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The Secret Life of Richard Nixon


John Simkin
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This television documentary that was yesterday shown on UKTV History was largely based on Anthony Summers’s book, The Arrogance of Power: Nixon and Watergate (2000). It told the story of how Richard Nixon successfully undermined LBJ’s attempts to negotiate a peace deal to end the Vietnam War. Nixon used friends to visit the South Vietnamese government to tell them that if he won the election he would bring a halt to these attempts by the government to withdraw US troops from Vietnam.

LBJ had government buildings in South Vietnam bugged. He therefore knew what Nixon was up to. However, he was unable to stop South Vietnam leaders from refusing to attend the Paris peace talks. This helped Nixon get elected in 1968.

According to several of LBJ’s political advisers, he had a meeting with Nixon after the election. He told Nixon that he had the evidence that showed he had undermined his peace negotiations. Apparently, LBJ blackmailed Nixon into betraying the South Vietnamese leaders by resuming peace negotiations.

On the programme John Dean said that the evidence that Nixon had undermined these peace negotiations had been place in the Brookings Institute. This was the reason why Nixon gave orders that the Brookings Institute should be broken into. The programme played several tapes of Nixon insisting that this material was removed from the institute. Summers pointed out, if Nixon’s men had been caught doing this, the Watergate burglary would never have taken place.

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This television documentary that was yesterday shown on UKTV History was largely based on Anthony Summers’s book, The Arrogance of Power: Nixon and Watergate (2000). It told the story of how Richard Nixon successfully undermined LBJ’s attempts to negotiate a peace deal to end the Vietnam War. Nixon used friends to visit the South Vietnamese government to tell them that if he won the election he would bring a halt to these attempts by the government to withdraw US troops from Vietnam.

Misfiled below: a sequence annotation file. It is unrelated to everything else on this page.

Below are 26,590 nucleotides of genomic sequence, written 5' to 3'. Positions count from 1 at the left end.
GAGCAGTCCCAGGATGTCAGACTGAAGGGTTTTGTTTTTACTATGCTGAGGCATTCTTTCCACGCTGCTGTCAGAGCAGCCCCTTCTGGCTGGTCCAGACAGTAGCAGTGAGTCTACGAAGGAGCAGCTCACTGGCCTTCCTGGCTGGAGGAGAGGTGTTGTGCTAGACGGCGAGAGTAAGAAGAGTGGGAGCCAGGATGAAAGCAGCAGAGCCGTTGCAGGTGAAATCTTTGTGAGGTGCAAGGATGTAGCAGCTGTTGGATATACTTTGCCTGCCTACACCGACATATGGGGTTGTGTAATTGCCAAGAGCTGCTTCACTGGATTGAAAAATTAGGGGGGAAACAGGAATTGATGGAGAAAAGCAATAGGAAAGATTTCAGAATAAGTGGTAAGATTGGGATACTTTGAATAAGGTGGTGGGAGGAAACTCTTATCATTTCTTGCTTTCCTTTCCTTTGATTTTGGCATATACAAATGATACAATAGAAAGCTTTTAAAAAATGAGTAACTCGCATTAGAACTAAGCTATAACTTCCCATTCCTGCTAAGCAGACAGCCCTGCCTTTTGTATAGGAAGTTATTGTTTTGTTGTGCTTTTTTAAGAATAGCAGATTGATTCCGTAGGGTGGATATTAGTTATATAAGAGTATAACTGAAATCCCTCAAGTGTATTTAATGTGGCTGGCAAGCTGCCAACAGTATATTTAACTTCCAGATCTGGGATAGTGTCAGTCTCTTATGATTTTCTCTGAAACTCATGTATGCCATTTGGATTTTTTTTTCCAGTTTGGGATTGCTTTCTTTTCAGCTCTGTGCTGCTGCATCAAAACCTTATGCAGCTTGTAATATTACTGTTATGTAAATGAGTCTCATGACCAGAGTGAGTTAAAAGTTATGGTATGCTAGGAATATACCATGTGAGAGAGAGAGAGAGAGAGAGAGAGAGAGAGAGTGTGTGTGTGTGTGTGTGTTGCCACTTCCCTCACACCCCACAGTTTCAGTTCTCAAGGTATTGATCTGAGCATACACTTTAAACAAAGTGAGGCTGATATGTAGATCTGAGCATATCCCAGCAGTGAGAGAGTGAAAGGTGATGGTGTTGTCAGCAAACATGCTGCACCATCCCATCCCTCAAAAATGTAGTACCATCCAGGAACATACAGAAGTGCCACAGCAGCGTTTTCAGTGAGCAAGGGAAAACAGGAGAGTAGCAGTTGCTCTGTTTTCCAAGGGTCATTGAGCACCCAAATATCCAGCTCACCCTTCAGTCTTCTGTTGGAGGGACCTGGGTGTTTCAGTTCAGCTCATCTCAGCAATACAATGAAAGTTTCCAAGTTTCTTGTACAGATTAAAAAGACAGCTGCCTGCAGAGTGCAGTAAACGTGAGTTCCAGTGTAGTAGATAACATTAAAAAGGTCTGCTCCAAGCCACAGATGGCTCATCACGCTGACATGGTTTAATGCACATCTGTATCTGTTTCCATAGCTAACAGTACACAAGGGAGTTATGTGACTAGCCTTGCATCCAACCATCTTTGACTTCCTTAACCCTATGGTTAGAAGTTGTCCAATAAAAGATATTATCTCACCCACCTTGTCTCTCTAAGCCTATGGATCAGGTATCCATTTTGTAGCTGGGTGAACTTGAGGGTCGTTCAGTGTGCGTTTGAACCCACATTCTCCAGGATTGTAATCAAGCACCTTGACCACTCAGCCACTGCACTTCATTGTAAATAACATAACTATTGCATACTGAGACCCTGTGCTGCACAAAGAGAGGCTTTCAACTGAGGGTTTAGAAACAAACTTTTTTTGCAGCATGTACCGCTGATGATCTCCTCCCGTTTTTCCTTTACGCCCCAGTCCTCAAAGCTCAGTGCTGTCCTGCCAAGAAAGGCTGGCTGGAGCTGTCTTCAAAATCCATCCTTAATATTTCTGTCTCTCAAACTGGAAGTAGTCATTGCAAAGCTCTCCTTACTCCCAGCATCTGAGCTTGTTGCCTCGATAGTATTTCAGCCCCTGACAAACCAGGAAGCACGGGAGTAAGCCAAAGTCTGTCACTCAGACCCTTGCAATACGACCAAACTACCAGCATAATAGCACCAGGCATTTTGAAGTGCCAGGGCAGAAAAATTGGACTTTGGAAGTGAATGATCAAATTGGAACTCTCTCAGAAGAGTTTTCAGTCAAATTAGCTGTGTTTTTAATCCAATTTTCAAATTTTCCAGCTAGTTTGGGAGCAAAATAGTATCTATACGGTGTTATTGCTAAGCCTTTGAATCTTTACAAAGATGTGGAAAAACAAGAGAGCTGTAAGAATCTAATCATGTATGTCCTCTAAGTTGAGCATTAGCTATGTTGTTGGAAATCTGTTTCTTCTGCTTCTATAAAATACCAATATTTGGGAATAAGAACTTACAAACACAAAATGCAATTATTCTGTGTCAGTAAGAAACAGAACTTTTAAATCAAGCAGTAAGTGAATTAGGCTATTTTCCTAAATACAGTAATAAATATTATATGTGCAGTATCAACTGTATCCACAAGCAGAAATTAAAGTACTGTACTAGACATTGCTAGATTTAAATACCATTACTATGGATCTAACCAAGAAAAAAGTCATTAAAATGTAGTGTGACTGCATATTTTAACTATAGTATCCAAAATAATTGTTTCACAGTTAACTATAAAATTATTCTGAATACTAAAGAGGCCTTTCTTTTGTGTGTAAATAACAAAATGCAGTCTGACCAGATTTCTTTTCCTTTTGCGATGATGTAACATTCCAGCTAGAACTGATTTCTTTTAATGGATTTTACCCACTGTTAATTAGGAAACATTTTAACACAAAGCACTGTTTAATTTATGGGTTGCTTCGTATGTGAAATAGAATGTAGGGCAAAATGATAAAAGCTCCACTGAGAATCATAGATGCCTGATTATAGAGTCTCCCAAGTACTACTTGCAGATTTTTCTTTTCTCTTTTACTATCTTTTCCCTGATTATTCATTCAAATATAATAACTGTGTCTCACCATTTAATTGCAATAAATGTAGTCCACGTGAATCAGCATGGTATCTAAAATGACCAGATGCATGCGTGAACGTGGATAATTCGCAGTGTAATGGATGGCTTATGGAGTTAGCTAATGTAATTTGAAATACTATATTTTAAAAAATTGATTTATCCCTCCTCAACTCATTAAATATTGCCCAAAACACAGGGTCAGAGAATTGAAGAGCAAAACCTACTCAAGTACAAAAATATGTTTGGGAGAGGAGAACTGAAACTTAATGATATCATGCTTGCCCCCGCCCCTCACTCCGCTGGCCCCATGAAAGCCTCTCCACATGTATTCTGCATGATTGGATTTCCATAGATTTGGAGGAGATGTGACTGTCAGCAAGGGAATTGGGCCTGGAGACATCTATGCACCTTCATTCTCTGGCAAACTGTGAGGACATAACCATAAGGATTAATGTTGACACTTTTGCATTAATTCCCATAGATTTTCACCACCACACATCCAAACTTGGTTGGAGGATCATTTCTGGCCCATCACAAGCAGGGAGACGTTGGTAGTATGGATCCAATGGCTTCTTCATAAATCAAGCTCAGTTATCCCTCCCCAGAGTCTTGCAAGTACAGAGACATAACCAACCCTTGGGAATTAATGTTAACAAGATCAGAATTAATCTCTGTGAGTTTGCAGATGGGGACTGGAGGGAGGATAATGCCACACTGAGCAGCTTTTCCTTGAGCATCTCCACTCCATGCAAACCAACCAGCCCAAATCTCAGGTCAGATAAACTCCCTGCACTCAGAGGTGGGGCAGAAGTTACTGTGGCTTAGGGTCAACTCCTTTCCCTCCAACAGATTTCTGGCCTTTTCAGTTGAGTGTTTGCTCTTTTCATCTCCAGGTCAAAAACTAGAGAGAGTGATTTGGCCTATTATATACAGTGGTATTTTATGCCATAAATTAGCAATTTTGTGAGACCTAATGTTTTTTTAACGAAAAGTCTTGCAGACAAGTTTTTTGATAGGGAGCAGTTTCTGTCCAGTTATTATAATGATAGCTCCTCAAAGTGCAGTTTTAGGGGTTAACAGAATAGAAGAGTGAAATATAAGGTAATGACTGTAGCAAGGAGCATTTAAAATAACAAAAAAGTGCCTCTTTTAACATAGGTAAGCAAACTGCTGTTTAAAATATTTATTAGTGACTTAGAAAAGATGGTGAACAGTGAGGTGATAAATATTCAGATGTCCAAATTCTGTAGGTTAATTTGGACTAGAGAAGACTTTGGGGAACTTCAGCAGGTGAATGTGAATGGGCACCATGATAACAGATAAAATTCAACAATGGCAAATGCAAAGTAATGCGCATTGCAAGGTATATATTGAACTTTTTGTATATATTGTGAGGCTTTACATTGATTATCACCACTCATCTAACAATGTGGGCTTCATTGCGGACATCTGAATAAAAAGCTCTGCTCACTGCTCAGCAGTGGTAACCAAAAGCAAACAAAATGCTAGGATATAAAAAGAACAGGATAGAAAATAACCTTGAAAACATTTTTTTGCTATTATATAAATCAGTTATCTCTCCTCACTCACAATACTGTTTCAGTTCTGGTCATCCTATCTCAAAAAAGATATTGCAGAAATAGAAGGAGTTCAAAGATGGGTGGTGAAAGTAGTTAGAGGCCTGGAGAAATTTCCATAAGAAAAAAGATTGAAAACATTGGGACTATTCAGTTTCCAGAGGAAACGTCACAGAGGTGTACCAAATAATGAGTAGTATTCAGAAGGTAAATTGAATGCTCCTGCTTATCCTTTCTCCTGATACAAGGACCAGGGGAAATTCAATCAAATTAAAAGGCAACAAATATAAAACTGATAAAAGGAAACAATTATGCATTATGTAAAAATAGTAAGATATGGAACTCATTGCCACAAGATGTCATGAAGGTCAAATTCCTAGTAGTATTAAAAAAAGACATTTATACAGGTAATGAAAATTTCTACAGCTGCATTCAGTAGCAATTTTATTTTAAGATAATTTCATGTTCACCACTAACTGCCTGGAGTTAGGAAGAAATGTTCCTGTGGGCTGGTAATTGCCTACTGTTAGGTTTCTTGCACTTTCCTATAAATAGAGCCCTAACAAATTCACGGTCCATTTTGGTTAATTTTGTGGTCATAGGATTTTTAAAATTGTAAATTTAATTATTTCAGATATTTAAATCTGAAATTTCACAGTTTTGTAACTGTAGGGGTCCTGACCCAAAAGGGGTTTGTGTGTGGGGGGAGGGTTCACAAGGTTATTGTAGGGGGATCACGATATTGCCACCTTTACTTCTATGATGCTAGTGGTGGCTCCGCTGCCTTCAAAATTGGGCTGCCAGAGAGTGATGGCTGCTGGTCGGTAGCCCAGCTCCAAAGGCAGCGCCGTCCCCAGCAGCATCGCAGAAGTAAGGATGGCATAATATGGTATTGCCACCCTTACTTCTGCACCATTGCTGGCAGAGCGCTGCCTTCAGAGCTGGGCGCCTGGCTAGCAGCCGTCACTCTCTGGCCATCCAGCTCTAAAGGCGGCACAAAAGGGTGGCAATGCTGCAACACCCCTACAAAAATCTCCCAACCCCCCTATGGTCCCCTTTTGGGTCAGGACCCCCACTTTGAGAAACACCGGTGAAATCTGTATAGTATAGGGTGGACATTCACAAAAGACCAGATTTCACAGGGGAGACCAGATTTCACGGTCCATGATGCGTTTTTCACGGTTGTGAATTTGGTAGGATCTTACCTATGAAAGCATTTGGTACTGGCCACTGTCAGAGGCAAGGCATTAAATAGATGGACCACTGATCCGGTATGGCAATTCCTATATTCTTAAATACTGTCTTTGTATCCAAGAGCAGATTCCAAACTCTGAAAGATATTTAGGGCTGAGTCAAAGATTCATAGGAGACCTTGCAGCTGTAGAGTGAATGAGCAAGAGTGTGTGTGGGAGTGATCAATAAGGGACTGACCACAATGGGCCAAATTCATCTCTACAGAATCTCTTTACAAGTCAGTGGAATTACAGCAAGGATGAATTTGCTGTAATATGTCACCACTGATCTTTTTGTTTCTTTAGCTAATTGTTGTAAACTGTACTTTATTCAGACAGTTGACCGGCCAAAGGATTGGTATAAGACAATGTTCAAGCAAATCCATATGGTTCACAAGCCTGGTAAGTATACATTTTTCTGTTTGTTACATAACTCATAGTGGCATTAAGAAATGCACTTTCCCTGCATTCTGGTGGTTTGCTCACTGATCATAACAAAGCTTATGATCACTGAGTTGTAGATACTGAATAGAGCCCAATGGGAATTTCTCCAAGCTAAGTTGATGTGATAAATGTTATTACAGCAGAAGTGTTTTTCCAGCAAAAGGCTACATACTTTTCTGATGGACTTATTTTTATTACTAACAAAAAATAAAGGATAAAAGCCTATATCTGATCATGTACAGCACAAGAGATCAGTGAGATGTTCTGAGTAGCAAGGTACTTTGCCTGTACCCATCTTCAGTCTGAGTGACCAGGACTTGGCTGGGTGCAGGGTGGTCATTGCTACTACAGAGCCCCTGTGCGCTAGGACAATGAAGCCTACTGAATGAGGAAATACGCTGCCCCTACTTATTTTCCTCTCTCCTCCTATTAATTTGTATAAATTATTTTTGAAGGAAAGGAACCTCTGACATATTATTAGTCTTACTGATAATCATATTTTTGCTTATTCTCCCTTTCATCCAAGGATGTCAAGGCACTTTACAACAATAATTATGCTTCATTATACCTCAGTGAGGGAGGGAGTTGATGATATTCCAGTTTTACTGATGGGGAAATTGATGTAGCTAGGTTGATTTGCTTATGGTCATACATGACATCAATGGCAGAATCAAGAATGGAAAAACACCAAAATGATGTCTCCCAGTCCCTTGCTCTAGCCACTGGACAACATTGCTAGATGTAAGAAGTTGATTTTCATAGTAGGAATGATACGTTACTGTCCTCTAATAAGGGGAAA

LBJ had government buildings in South Vietnam bugged. He therefore knew what Nixon was up to. However, he was unable to stop South Vietnam leaders from refusing to attend the Paris peace talks. This helped Nixon get elected in 1968.

According to several of LBJ’s political advisers, he had a meeting with Nixon after the election. He told Nixon that he had the evidence that showed he had undermined his peace negotiations. Apparently, LBJ blackmailed Nixon into betraying the South Vietnamese leaders by resuming peace negotiations. 

John, upon reading this story a few years ago I got the itch to figure out if it was true, and voila! here I am trying to figure out our recent history. While I've read some online reviews of Summers' book in which the reviewer scoffs at this story as a Summers invention, the story actually adds up. LBJ, Dean Rusk, and Clark Clifford all mention it in their memoirs; Nixon mentions it as well, albeit only in the context that that evil LBJ was bugging him--which is LAUGHABLE. I mean, if a President isn't justified wire-tapping a political candidate on the grounds that the candidate is conducting treason and subverting peace talks for political gain, I'm not sure what the term "national security" could possibly mean. Nixon, who claimed "national security" as a defense more than anyone else, should DEFEND LBJ on this. Instead, Nixon tried to use this bugging to muddy the waters when his own efforts at bugging were exposed. Victor Lasky takes his cue in It Didn't Start With Wartergate."

BTW, If LBJ used Nixon's treachery to blackmail him it was to blackmail him to cover up something else (can you spell a-s-s-a-s-s-i-n-a-t-i-o-n?). Nixon had been elected as a "peace with honor" president. If he didn't at least pay lip service to negotiations he would have lost face with his constituency.

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Guest John Gillespie

pat,

I agree with an earlier correspondent that the "wanna-be" in your signature doesn't apply.

Regards,

johnG

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